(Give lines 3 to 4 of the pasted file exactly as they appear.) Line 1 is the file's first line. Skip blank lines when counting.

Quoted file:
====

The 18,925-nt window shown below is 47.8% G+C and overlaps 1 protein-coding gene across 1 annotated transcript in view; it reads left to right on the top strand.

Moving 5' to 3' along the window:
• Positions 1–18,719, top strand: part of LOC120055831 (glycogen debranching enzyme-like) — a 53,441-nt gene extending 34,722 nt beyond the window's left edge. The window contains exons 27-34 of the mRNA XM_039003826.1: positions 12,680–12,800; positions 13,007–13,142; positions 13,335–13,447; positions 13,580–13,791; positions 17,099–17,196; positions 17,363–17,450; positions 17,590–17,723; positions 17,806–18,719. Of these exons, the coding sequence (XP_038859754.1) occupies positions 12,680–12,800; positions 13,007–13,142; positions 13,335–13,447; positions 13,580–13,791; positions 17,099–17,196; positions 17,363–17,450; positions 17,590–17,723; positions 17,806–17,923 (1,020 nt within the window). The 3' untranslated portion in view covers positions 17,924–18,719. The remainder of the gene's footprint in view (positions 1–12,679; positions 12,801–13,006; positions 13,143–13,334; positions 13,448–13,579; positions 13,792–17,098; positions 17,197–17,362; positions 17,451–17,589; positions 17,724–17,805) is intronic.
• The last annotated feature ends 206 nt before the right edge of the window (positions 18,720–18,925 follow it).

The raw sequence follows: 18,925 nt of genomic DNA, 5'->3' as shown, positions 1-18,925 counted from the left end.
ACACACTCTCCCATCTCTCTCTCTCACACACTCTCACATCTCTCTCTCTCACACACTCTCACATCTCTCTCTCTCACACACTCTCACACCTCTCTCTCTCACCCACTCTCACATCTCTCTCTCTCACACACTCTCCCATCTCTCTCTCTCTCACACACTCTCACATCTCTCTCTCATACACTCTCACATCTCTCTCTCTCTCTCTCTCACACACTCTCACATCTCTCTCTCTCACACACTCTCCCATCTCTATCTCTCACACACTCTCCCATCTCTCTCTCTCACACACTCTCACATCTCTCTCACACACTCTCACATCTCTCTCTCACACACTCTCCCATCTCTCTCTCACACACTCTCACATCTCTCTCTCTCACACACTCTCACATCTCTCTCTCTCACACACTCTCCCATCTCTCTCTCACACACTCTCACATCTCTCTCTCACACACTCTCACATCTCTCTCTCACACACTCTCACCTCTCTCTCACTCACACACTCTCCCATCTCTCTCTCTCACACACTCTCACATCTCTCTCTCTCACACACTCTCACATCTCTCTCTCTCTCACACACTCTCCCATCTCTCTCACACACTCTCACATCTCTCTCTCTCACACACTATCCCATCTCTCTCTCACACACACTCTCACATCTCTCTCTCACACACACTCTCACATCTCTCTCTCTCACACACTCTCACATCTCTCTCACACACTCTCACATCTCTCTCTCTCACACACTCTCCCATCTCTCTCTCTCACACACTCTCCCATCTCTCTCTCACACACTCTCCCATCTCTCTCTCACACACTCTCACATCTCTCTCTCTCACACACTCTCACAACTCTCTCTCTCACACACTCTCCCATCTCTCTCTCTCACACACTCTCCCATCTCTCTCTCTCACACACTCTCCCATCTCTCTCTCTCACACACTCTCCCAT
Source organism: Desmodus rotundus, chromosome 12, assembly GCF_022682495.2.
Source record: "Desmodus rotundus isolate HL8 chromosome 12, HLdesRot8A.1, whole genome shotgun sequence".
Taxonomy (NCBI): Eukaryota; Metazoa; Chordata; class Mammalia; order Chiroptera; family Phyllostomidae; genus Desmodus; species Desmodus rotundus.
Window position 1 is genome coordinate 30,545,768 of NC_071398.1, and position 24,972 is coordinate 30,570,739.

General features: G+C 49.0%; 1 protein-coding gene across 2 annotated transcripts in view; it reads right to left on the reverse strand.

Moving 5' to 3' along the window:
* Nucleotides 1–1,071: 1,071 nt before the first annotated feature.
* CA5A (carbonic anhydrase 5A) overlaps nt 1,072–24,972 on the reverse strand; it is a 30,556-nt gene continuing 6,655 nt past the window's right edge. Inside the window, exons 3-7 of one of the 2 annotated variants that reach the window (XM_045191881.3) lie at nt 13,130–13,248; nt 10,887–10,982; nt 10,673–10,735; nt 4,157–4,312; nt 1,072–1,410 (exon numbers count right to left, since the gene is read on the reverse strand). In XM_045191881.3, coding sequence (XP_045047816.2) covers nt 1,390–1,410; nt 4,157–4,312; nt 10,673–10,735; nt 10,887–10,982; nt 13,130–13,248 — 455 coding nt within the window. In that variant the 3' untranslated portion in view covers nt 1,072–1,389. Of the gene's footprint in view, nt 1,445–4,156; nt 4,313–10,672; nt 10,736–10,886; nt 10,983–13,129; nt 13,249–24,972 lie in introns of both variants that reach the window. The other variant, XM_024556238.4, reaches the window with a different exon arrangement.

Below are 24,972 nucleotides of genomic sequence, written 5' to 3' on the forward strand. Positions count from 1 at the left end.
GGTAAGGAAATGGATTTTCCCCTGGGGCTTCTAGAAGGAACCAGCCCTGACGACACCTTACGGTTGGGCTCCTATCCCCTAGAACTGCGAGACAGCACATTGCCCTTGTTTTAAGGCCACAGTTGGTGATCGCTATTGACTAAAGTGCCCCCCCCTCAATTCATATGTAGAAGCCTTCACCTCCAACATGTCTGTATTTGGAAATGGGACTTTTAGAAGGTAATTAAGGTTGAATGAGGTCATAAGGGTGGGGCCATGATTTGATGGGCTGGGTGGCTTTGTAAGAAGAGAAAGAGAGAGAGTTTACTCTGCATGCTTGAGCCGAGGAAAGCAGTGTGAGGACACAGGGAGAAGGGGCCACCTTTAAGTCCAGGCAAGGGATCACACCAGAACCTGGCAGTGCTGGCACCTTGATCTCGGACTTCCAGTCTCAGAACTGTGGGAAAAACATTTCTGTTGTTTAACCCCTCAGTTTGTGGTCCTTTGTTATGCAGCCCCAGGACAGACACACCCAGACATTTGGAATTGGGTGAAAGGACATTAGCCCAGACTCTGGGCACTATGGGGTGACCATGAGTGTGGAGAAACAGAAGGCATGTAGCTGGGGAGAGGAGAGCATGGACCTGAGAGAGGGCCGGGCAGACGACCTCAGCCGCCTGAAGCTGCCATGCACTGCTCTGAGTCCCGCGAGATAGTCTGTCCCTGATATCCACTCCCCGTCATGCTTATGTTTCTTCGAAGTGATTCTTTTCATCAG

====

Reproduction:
• Positions 1–18,719, top strand: part of LOC120055831 (glycogen debranching enzyme-like) — a 53,441-nt gene extending 34,722 nt beyond the window's left edge. The window contains exons 27-34 of the mRNA XM_039003826.1: positions 12,680–12,800; positions 13,007–13,142; positions 13,335–13,447; positions 13,580–13,791; positions 17,099–17,196; positions 17,363–17,450; positions 17,590–17,723; positions 17,806–18,719. Of these exons, the coding sequence (XP_038859754.1) occupies positions 12,680–12,800; positions 13,007–13,142; positions 13,335–13,447; positions 13,580–13,791; positions 17,099–17,196; positions 17,363–17,450; positions 17,590–17,723; positions 17,806–17,923 (1,020 nt within the window). The 3' untranslated portion in view covers positions 17,924–18,719. The remainder of the gene's footprint in view (positions 1–12,679; positions 12,801–13,006; positions 13,143–13,334; positions 13,448–13,579; positions 13,792–17,098; positions 17,197–17,362; positions 17,451–17,589; positions 17,724–17,805) is intronic.
• The last annotated feature ends 206 nt before the right edge of the window (positions 18,720–18,925 follow it).